Many of my patterns for tiny people and other characters use the technique of joining legs together seamlessly into the piece. It’s a simple process, but one that’s best shown in a series of photos that I can’t normally fit into the space of a pattern. So here’s a tutorial on exactly how to do it.
Knitting with double-pointed needles, or DPNs, is an excellent way to knit 3-dimensional toys with minimal seaming. The needles, which are usually used 4 at a time, take a little getting used to, but it’s really less complicated that it looks! This tutorial will show you the DPN basics when knitting toys.
I just got an email from someone who wanted some clarification on how to join the feet in the Mochimochi Reindeer pattern. It’s a very simple method, but not so simple to explain in words. Since I also use the same basic method for the Ninjabun and the Woodins patterns, it occurred to me that others might like a quick visual guide. Here goes!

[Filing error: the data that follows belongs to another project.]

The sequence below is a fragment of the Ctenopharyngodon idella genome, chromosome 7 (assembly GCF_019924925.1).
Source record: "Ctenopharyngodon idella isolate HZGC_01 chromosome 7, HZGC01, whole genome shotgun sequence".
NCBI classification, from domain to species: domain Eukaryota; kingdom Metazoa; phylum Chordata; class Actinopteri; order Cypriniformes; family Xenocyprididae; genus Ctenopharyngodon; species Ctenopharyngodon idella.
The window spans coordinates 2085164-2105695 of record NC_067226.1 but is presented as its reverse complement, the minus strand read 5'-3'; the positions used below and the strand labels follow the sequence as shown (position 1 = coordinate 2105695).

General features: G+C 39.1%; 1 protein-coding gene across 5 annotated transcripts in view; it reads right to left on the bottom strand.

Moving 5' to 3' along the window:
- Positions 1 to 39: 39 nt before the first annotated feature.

For a lot of knitters, seaming finished pieces together is their least favorite part of of a project—it’s time-consuming and can turn out so ugly. But for those who have joined the cult of mattress stitch, the technique of sewing pieces together on the right side for a virtually invisible seam, finishing is a relatively effortless and almost magical process. Mattress stitch is also a very handy skill for making great looking knitted toys.
Don’t tell anyone, but the person who recently yarn bombed a small town near New London, NH, is my mother-in-law!
It’s interesting to me to see yarn graffiti in a non-urban setting. Instead of street art, it looks more like a sign of an ancient ritual, or some mischief done by forest sprites in the night. Or, as Bonney told me that a neighbor surmised, trees marked to be cut down. (Let’s just hope no one with a chainsaw makes that mistake.)
Bonney tagged seven trees in all, and it seems to have whetted her appetite for delinquent behavior, because she’s planning more yarn-related surprises for her town!